There’s a distinct difference between joining something that has a long and strong tradition and being in on the ground floor of something new and being a part of its growth.
If you are a long-time Charlottean, you have had the chance to do the latter twice (three times, if you count the NBA twice… more on that in a moment).
My family moved to Concord, the town immediately North of the Queen City in 1983. I left town after college for my job, but had the chance to come back home (read: Coming Home entry from August) and be a part of the Charlotte 49ers, which was an easy decision for me.
Having grown up in this area (yes, I call myself a Charlottean), I have been in on the ground floor of some really cool beginnings that I could claim ownership of.
In 1988, the Charlotte Hornets began play in the NBA. I remember my dad taking me to some games each year in those days, getting to see the likes of Michael Jordan, Larry Bird and Magic Johnson in person. In the early days, we did go to see the visitors because they were established names, but we kept close tabs on the Hornets and how they played and performed for the city. Once the draft picks came in, those were “our guys.” I’m talking about Rex Chapman and J.R. Reid and Kendal Gill in the early days, but later, Larry Johnson and Alonzo Mourning came to town and the team really took off. And I kept going to a couple of games a year.
Once I got into the television business a little, I got to run camera in the arena under the basket and see those guys up close. I was hooked by that point. The Hornets were on NBC with regularity and I was old enough to work on my own and buy my own tickets to games and go with my friends.
By that time, the NFL had joined the Queen City, when the Carolina Panthers started playing at Clemson in 1995. The franchise was awarded to Charlotte and the Carolinas in October of 1993. I could not wait until they started because I could now be a diehard fan of another team where I could drive less than 30 minutes to go see.
I remember having a friend who was going to college in Atlanta at the time and she got us a pair of tickets to the game so I drove down I-85 and went to the first regular-season game in team history in Atlanta (and was surprised and thrilled that they went to at least overtime, even though they lost.) I still have the commemorative items from that game, and I have many a ticket stub, autographed ball and player cards and programs from Hornets and Panthers events through the years. Once I went to the first game, I became a lifetime fan. I don’t know any Steelers, Cowboys, Packers or Falcons fans that went to their first game and have been a fan since.
I should admit that I was sad to see the Hornets go and I don’t feel that same ownership in the Charlotte Bobcats. I have nothing against the newer franchise, but it just doesn’t feel like my team (I did not live in the Charlotte area when they were established) and I have not followed this group as closely as I did the Hornets. (Full disclosure: I have not been in the arena for a Bobcats game in their five seasons of play.) I do hope that some younger fans out there can treat them as I did the Hornets in their early days and have something that they believe in and take some ownership in.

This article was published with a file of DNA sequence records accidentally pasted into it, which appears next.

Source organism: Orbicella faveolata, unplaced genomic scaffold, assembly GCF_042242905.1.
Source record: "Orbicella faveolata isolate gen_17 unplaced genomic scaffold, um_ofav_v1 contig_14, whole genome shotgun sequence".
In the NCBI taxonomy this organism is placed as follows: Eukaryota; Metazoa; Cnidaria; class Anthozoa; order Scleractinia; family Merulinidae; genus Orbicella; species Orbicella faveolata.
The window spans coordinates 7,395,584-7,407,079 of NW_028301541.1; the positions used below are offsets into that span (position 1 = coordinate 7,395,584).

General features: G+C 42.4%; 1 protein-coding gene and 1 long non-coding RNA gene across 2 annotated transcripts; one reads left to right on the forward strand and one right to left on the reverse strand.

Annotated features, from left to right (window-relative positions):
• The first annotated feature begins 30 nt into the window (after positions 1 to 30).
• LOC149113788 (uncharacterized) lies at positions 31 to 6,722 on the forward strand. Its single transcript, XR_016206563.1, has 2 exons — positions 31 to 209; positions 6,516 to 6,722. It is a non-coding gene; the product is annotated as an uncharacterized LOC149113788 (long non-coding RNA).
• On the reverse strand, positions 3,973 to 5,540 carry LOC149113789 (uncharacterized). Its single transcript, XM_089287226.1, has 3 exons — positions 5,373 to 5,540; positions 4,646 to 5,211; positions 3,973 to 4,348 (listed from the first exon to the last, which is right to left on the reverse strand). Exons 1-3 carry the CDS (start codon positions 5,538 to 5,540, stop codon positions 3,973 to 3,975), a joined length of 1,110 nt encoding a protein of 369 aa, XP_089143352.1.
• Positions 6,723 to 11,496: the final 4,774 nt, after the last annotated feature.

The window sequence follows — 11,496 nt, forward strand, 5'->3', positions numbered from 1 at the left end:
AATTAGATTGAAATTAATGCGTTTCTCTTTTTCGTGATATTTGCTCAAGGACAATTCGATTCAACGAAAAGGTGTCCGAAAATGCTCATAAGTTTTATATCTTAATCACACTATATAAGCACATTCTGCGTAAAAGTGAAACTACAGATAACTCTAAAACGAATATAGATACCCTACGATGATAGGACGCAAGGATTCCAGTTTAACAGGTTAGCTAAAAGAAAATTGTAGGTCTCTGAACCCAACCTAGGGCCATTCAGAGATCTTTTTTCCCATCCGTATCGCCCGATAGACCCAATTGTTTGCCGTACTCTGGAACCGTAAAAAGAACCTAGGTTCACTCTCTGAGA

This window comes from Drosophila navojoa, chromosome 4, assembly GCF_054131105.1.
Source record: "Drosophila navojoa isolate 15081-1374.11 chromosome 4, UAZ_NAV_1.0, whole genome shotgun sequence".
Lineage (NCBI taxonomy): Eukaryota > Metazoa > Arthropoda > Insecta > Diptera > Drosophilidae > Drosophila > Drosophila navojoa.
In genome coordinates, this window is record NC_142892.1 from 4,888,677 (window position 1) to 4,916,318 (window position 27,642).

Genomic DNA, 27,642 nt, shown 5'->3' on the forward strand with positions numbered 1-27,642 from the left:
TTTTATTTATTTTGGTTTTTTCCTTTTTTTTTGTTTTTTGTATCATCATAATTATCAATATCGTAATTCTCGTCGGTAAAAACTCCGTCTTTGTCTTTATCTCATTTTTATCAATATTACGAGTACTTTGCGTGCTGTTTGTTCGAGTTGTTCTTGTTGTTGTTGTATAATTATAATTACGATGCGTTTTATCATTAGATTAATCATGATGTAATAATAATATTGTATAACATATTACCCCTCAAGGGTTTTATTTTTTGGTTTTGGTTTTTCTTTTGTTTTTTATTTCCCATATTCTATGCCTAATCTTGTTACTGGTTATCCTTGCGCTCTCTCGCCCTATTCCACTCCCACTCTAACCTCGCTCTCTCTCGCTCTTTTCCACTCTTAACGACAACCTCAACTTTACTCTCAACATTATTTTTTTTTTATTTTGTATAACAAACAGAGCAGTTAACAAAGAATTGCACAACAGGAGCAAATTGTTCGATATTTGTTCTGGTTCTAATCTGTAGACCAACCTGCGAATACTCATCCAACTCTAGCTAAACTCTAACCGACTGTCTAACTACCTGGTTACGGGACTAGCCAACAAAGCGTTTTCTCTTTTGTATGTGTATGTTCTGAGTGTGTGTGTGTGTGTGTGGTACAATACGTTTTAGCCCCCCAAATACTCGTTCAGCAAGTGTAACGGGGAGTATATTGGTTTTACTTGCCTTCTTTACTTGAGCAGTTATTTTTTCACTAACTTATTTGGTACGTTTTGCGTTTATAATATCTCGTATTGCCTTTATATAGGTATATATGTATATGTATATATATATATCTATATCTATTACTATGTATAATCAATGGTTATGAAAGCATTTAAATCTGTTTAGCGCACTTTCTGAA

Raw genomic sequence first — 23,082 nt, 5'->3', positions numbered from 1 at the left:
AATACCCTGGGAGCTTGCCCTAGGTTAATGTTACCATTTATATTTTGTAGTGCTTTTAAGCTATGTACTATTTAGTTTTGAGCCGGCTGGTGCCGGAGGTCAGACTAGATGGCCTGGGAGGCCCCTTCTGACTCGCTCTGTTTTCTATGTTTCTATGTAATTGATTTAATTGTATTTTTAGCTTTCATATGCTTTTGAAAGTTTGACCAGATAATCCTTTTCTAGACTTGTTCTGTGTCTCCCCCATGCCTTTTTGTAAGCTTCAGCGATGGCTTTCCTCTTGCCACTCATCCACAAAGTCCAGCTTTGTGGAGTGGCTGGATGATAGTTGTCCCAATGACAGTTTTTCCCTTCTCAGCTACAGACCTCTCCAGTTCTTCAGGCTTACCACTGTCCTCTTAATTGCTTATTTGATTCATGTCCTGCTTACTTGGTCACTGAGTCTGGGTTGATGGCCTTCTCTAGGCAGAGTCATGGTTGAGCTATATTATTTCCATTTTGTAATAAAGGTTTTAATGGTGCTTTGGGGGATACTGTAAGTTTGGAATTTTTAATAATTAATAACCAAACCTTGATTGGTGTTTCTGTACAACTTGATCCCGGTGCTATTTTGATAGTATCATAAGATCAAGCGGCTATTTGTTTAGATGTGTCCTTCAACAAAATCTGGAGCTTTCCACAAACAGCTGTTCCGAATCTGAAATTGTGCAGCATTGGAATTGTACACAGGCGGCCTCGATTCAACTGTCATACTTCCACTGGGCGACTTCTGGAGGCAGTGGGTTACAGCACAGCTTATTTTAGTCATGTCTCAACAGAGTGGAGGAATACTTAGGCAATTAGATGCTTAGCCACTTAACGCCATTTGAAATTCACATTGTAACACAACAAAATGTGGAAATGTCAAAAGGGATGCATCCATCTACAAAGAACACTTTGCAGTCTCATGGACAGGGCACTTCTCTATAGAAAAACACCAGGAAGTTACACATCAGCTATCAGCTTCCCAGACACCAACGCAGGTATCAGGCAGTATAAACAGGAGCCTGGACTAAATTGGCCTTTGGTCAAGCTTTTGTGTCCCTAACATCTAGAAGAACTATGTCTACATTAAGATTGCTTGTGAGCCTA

Switching allegiances can be a tough thing to do, particularly if you grew up in or near a city that has an established team. Plenty of people (I would love to know actual numbers on this) will root for the best team at that time when they first get into a sport. I liked the Pittsburgh Steelers when I was younger and my younger brother was a Philadelphia Eagles fan, even though we never lived in or near Pennsylvania. The Steelers were great in the 70’s when I was a young man and the Eagles were in their prime in the early 80’s when my brother was old enough to follow. And a lot of fans get their team from their parents. I look forward to passing my Panthers down to my kids.
Getting a team in your hometown or near where you live can be a real thrill. I grew up a basketball fan, but not an NBA fan, and I was converted quickly. You can have two favorite teams, but I guarantee that the local team will pull you in (assuming you didn’t grow up in another team’s town and love them since childhood fervently).
That is what I am hoping for with the Charlotte 49ers and the push for football. I am hoping that both kinds of fans come aboard for this team. I want fans of other college teams to check out the experience here and casually follow this team and let the experience pull those fans in. You cannot have gone to the first N.C. State game or the first South Carolina or Clemson or Wake Forest games. You can go to the first game at Charlotte. I also want local folks without a team or just a passing interest to come in on the ground floor of a lifetime of memories and experiences. Once you go to the first game, it’s your team. And it’s in your town (or near enough).